Genomics and Personalized Medicine

By April 15, 2013 Commentary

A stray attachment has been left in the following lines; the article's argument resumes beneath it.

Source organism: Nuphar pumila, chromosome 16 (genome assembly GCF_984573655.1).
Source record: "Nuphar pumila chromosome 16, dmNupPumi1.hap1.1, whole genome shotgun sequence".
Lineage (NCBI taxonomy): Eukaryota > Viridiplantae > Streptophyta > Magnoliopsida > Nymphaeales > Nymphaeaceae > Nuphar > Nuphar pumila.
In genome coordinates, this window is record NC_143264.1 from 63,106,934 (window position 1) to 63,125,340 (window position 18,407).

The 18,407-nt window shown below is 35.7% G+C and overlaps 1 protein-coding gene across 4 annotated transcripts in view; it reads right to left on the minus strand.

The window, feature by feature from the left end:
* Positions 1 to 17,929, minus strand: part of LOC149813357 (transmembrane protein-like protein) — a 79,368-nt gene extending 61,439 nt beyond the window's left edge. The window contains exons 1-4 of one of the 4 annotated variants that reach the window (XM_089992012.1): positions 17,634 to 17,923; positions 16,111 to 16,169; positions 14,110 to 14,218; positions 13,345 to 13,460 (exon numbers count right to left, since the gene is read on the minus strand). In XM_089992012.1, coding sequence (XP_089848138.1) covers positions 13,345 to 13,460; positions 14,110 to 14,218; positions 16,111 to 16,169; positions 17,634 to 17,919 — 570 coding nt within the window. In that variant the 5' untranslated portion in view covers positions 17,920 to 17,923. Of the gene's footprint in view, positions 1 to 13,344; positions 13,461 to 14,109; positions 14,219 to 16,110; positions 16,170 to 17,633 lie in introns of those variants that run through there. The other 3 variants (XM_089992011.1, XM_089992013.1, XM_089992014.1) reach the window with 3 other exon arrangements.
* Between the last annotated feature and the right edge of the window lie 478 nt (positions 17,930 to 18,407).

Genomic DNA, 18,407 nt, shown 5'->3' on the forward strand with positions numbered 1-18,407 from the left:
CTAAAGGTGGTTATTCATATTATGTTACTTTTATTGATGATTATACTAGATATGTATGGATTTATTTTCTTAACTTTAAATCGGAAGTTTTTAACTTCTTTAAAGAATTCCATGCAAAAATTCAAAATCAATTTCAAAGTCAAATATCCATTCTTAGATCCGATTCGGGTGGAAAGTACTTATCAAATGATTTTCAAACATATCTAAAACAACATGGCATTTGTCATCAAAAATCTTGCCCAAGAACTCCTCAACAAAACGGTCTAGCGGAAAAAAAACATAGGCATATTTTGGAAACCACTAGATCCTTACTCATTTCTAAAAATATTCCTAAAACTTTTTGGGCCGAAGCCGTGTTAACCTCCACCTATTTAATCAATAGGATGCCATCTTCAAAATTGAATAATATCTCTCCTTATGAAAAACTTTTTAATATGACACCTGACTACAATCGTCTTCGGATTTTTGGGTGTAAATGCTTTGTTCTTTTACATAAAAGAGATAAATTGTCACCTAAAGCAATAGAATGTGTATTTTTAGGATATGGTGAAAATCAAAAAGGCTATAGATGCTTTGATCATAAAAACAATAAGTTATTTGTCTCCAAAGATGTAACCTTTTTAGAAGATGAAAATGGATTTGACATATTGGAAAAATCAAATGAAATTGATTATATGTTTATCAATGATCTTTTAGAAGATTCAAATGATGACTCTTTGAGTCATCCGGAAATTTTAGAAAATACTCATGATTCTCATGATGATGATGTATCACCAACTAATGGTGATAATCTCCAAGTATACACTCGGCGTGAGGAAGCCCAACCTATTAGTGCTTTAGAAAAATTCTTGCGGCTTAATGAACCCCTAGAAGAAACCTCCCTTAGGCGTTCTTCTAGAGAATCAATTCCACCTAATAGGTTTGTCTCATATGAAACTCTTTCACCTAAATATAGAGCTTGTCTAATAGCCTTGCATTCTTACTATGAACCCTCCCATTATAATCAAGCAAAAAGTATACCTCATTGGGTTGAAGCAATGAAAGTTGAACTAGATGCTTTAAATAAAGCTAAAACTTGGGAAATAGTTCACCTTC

It has now been over a decade since the human genome was first sequenced, but the utility of genomic findings in daily clinical medicine has grown at a snail’s pace.  Recent advances in sequencing and genetic testing have lowered the cost of obtaining data on an individual patient, but research lags to provide solid guidance to clinicians, and patients, that will aid in diagnosis and treatment.  Several recent pieces in the Journal of the American Medical Association focus on the role of genomics in medicine.  In one, the authors discuss the need for better information systems to store and provide genomic information at the point of care.  Current EHRs are not capable of storing the volume of information generated by genomic testing.  And a useful information system would provide clinical decision support around genetic data, since most physicians do not feel they have adequate training in the field.  (JAMA Article)   Several articles in the current issue discuss other aspects of genomics in medical care and the research reports all deal with use of specific genetic findings in the diagnosis and treatment of disease.  (JAMA Issue)   The authors of several commentaries in this issue note the potential barriers to more widespread use of genomics, including cost, training of health professionals, privacy concerns and the usability of the data.  Personalized medicine, which uses knowledge about the individual patient’s biochemistry, including not just raw genomic sequence, but also expression information, is a very appealing idea.  But it requires that we have a very clear understanding of the linkage between the variations in that individual information and the clinical meaning of the variations.  In a few areas, such as pharmacogenomics and cancer treatment, there is a good start, but for many widespread, chronic diseases, there is a need for much more research.

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